May 9, 2014


We love hearing about the far flung locales Auguste Escoffier School of Culinary Arts grads end up in (Honolulu, France, New Zealand to name a few), but none have traveled as far – or to a more unexpected location – than Rebekah Osgood. The Pastry Arts grad (Cohort April 2011) is cooking at the end of the earth: McMurdo Station, Antarctica. She tells us how stepping foot on Antarctica proved her fourth grade teacher wrong, how many times she applied before being accepted as a production cook, what daily life is like, and about her favorite Antarctic experiences.

Escoffier: How did you end up in Antarctica? Was it something you always dreamed about?
Osgood: Well, it’s a little ironic. When I was in the fourth grade one of my life goals was to set foot on all seven continents. I remember my teacher being a little skeptical and saying something like, “People don’t go to Antarctica.” But here I am, sitting at the coffee house in Antarctica writing an email about it! I actually first heard about the opportunity from a Pastry Arts classmate. Since going to Antarctica had been on my list for such a long time, I jumped on the opportunity. I started applying right when I graduated. I applied eight times over a two-year span. I heard it was hard to get noticed and you probably wouldn’t get the job the first time you applied, so I kept at it. Then in November of 2012, I got the phone call. Within a month I had completed the medical evaluation and I was on my way down!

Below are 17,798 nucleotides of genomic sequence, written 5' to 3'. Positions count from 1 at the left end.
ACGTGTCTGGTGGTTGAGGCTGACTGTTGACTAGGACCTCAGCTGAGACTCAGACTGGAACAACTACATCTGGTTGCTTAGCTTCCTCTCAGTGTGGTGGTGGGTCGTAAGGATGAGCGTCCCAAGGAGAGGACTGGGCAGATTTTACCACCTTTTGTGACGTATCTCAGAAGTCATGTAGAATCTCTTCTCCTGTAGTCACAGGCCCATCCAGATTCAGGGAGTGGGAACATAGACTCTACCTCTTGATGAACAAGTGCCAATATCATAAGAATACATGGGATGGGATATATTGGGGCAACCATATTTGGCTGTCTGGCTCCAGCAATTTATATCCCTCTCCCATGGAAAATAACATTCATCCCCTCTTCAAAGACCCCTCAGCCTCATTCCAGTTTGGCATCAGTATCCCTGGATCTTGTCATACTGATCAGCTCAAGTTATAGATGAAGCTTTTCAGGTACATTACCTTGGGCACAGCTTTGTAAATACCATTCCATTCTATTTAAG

Escoffier: So what is it like living at McMurdo station?
Osgood: Right now it is four degrees; yesterday it was negative 20. The weather changes very rapidly and the wind is almost always blowing and blows right through you usually. They issue us a big red parka just for that reason. The living quarters are a lot like college dorms. Outside of your dorm room, each building has a lounge where you can watch TV, play games, or just relax. There are two bars and a coffee house, a craft room, three gyms (one of which has a climbing wall that I enjoy) and a chapel. There is also Skua Central, which is like a second-hand store. Outside there are several hiking and skiing trails. You might think of a flat white expanse, but McMurdo is actually on an island (with the southernmost active volcano, Mt. Erebus) so there is some beautiful mountain scenery. McMurdo actually feels like a sprawling city while you are walking among some of the more spread out buildings. There is the central building, which houses the galley and several other key offices, nine dorm buildings, dozens of work center buildings (everything from IT to metal fabrication), a medic, firehouse, and warehouses. The people down here are a unique breed. For the support staff I like to say there is a “natural selection” for people to even want to come down. There are a lot of adventurous, experience-the-world kinds of people. If you ask around you can pretty much find someone who has been anywhere. People have a wide variety of skills down here – everything a miniature modern city would need, it’s amazing!